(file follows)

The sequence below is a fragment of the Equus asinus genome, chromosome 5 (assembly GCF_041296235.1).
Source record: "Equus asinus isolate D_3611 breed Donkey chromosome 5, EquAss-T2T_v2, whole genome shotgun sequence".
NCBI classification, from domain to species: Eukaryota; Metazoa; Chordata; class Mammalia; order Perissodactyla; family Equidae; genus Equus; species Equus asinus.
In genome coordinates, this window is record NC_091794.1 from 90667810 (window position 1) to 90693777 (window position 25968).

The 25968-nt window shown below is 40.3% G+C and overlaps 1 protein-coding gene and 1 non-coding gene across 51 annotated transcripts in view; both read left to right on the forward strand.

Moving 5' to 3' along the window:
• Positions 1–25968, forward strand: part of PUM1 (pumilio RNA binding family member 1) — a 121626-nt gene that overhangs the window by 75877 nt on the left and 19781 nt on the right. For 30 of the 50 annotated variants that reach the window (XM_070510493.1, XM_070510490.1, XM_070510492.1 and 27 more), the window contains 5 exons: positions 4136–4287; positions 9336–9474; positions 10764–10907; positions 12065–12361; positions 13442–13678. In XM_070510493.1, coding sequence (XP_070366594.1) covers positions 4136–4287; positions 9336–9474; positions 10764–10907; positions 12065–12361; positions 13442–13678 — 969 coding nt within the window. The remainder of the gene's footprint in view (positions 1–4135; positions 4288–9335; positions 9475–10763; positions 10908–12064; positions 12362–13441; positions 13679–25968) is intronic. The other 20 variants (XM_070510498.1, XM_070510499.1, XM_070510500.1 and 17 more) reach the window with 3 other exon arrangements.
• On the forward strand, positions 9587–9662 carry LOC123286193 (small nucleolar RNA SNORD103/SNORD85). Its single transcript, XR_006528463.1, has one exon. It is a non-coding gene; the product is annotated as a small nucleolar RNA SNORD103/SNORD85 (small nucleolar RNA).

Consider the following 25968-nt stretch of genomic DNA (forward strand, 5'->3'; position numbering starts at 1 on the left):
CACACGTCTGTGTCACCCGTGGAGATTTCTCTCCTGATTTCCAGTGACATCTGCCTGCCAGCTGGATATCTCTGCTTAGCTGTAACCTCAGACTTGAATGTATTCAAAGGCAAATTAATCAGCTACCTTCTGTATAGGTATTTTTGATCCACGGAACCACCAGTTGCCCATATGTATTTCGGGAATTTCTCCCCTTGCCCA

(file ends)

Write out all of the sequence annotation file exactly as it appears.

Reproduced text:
The sequence below is a fragment of the Equus asinus genome, chromosome 5 (assembly GCF_041296235.1).
Source record: "Equus asinus isolate D_3611 breed Donkey chromosome 5, EquAss-T2T_v2, whole genome shotgun sequence".
NCBI classification, from domain to species: Eukaryota; Metazoa; Chordata; class Mammalia; order Perissodactyla; family Equidae; genus Equus; species Equus asinus.
In genome coordinates, this window is record NC_091794.1 from 90667810 (window position 1) to 90693777 (window position 25968).

The 25968-nt window shown below is 40.3% G+C and overlaps 1 protein-coding gene and 1 non-coding gene across 51 annotated transcripts in view; both read left to right on the forward strand.

Moving 5' to 3' along the window:
• Positions 1–25968, forward strand: part of PUM1 (pumilio RNA binding family member 1) — a 121626-nt gene that overhangs the window by 75877 nt on the left and 19781 nt on the right. For 30 of the 50 annotated variants that reach the window (XM_070510493.1, XM_070510490.1, XM_070510492.1 and 27 more), the window contains 5 exons: positions 4136–4287; positions 9336–9474; positions 10764–10907; positions 12065–12361; positions 13442–13678. In XM_070510493.1, coding sequence (XP_070366594.1) covers positions 4136–4287; positions 9336–9474; positions 10764–10907; positions 12065–12361; positions 13442–13678 — 969 coding nt within the window. The remainder of the gene's footprint in view (positions 1–4135; positions 4288–9335; positions 9475–10763; positions 10908–12064; positions 12362–13441; positions 13679–25968) is intronic. The other 20 variants (XM_070510498.1, XM_070510499.1, XM_070510500.1 and 17 more) reach the window with 3 other exon arrangements.
• On the forward strand, positions 9587–9662 carry LOC123286193 (small nucleolar RNA SNORD103/SNORD85). Its single transcript, XR_006528463.1, has one exon. It is a non-coding gene; the product is annotated as a small nucleolar RNA SNORD103/SNORD85 (small nucleolar RNA).

Consider the following 25968-nt stretch of genomic DNA (forward strand, 5'->3'; position numbering starts at 1 on the left):
CACACGTCTGTGTCACCCGTGGAGATTTCTCTCCTGATTTCCAGTGACATCTGCCTGCCAGCTGGATATCTCTGCTTAGCTGTAACCTCAGACTTGAATGTATTCAAAGGCAAATTAATCAGCTACCTTCTGTATAGGTATTTTTGATCCACGGAACCACCAGTTGCCCATATGTATTTCGGGAATTTCTCCCCTTGCCCA